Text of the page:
This seems to be William A. Christian’s position:

Indeed the satisfaction contains, one might say, the whole of the temporal duration of the occasion. For the genetic process that produces the satisfaction is not itself in physical time. If we think of "taking time" as a matter of filling up the gaps between the earlier and later physical boundaries of occasions, then it is the satisfaction that "takes time." It is by producing their satisfactions that actual occasions produce the temporally extended world. (IWM 30)

The satisfaction as objectified "takes time" in the sense outlined here, but I question whether it "represents a pause in the midst of the flux" (IWM 29) if this is taken to mean that the occasion subjectively enjoys its satisfaction for the duration of the present moment. I understand all subjectivity to inhere in becoming, while the satisfaction is the attainment of being. Only as the completion of becoming can the satisfaction be subjectively enjoyed, but this is a fleeting instant. If on the other hand, the satisfaction subjectively occupies the entire duration of the present, then the concrescence must take no time at all, from which I can only infer that it must be instantaneous.

Instantaneous becoming is not an inherently implausible notion. Traditionally it has been a favorite way of conceiving divine creation. But I think it plays havoc with any theory of epochal becoming that claims temporal occasions to be irreducibly atomic in some sense. If an instantaneous becoming produces a duration of, say, one millisecond, why could not that same millisecond duration be produced by two instantaneous acts spaced half a millisecond apart, or by four acts spaced a fourth of a millisecond apart, etc.? In fact, if the acts are instantaneous, it would seem more plausible to assume that the durations they produce are, if not instantaneous, at least infinitesimal. There need be no fixed, finite duration for any event, no matter how small, if its being can equally well be accounted for in terms of a series of several acts of becoming. The arguments derived from Zeno’s paradoxes deny that any "act of becoming is divisible into earlier and later sections which are themselves acts of becoming" (PR 106). but this does not affect the divisibility of the being of events. Obviously, instantaneous becoming cannot be divided, but it can be multiplied. Its very instantaneousness permits any finite duration to be populated with an infinitely dense series of them. In his discussion of ‘Achilles and the Tortoise,’ Whitehead recognizes the logical possibility of an infinite series of acts of becoming within a single second (PR 107). Thus the atomic, finite duration of an occasion’s being, it would seem, can only be safeguarded by assigning its becoming an equally finite duration.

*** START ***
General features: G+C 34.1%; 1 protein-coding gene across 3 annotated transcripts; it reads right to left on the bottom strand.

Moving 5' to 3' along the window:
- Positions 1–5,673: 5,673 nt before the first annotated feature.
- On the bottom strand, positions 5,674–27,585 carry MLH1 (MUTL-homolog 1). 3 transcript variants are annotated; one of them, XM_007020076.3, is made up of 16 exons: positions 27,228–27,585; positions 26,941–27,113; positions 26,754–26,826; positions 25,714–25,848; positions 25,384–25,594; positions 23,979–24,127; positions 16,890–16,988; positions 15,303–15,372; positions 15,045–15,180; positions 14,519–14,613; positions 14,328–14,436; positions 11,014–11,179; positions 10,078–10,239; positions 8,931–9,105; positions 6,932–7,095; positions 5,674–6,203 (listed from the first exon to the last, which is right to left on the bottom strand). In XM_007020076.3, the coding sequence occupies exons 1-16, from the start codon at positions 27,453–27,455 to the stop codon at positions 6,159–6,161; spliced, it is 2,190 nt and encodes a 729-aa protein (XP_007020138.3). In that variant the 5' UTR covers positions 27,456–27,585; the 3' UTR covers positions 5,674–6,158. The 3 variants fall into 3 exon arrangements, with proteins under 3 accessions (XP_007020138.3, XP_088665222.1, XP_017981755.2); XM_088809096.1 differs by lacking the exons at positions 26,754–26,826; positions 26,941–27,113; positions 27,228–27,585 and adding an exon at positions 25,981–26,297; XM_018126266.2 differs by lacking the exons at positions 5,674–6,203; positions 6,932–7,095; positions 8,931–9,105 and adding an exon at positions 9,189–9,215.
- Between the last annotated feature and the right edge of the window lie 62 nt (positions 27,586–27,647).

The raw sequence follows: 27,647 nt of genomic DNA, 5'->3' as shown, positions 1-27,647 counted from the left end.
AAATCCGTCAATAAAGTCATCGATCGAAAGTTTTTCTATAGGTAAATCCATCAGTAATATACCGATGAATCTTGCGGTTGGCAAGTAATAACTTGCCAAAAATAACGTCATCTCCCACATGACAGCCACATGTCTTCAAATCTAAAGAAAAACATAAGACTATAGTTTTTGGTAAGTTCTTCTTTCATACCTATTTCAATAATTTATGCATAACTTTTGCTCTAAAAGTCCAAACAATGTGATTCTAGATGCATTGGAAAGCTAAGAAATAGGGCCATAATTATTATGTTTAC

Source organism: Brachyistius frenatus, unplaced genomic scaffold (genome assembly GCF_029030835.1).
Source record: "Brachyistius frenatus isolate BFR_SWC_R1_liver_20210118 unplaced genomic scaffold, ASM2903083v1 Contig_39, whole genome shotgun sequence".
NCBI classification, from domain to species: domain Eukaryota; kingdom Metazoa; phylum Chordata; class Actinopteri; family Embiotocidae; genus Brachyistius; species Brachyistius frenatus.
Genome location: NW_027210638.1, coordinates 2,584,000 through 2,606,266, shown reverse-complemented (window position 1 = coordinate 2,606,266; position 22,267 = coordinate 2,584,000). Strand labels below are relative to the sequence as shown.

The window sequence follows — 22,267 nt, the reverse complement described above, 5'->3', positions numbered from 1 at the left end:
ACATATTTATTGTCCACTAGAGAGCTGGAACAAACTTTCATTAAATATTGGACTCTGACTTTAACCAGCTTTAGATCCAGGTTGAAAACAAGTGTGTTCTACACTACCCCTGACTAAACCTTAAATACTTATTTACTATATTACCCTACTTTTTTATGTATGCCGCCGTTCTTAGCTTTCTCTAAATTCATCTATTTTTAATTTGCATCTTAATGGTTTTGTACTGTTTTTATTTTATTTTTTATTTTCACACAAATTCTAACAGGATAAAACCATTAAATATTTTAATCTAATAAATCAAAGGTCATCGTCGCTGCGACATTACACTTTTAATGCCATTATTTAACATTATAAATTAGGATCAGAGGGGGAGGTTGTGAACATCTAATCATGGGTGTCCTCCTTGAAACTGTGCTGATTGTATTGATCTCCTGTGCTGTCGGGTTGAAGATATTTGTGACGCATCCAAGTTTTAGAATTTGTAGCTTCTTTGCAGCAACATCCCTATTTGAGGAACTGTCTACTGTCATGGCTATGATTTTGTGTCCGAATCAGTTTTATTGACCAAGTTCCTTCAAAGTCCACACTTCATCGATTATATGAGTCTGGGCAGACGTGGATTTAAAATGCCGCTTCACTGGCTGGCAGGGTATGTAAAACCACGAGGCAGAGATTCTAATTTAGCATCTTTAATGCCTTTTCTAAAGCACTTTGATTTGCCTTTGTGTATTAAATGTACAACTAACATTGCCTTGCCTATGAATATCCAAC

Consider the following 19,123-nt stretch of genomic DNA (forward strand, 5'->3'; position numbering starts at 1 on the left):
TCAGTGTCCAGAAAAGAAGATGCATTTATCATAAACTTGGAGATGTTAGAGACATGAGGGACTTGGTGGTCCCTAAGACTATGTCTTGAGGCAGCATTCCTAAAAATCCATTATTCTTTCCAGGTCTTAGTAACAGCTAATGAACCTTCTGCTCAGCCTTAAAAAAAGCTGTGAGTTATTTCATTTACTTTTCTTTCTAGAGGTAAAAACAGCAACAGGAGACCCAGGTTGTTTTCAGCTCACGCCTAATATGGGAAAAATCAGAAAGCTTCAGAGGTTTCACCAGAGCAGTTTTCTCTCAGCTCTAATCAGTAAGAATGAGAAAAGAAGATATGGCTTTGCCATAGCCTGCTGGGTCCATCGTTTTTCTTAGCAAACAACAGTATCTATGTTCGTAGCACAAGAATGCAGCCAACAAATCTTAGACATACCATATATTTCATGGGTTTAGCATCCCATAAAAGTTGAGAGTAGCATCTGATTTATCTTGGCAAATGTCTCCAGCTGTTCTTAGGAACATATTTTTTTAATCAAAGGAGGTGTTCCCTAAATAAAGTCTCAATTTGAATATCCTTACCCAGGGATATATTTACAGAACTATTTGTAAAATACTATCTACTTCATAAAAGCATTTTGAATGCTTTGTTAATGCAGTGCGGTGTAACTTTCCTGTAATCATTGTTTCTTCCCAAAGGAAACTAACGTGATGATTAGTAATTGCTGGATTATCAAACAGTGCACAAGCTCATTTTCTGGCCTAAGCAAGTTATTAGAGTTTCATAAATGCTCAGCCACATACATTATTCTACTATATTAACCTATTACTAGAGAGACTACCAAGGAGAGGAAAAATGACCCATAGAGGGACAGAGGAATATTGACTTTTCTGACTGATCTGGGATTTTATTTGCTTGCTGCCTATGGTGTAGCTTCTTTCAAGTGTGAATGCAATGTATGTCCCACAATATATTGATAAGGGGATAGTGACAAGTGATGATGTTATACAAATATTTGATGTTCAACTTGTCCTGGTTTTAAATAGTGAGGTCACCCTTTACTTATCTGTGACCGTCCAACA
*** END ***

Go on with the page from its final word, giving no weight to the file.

Cobb also recognizes that "the analysis of the unified act can discriminate what is closest to that origin in the order of dependence" and that this can be appropriately described in terms of prior and subsequent. Does this mean that initial phases of concrescence are literally earlier than subsequent phases? Apparently not, for Cobb emphasizes only the difference between the use of dependence and the terms prior and subsequent here and in the description of successive occasions. My position is that genetic phases are earlier and later than one another in exactly the same sense that successive occasions are earlier and later, but that whereas all occasions earlier than a given one lie in its past, and all occasions later than it lie in its future, this is not true of the genetic phases of a single occasion. Here earlier and later phases are all equally Co. present as constituting that occasion’s present becoming. The assumption that "earlier/later than" and "past, present, future" have the same denotative range for a given temporal locus designated as present must be given up if we are to penetrate Whitehead’s meaning. I think it is the chief source of confusion concerning the epochal theory of becoming. Cobb’s statement could be interpreted as affirming that prior phases are earlier than subsequent ones but do not lie in their past, but the impression he leaves is that this is not so.

Now it is clear that the subsequent depends on the prior in "this order of real dependence," but is it equally true that the order of dependence always runs from the subsequent to the prior? In that case the outcome of an occasion would be prior to its origin, even though the origin is temporally earlier, since like all other phases the initial phase depends upon the completed occasion But if this is not so, what is the additional meaning assigned to prior and subsequent which is not discoverable in the concept of an order of dependence? Could it be: earlier and later?

Now we can make the claim that some genetic phases are earlier than others more precise by correlating genetic and coordinate division as illustrated in the following matrix:

Coordinate Division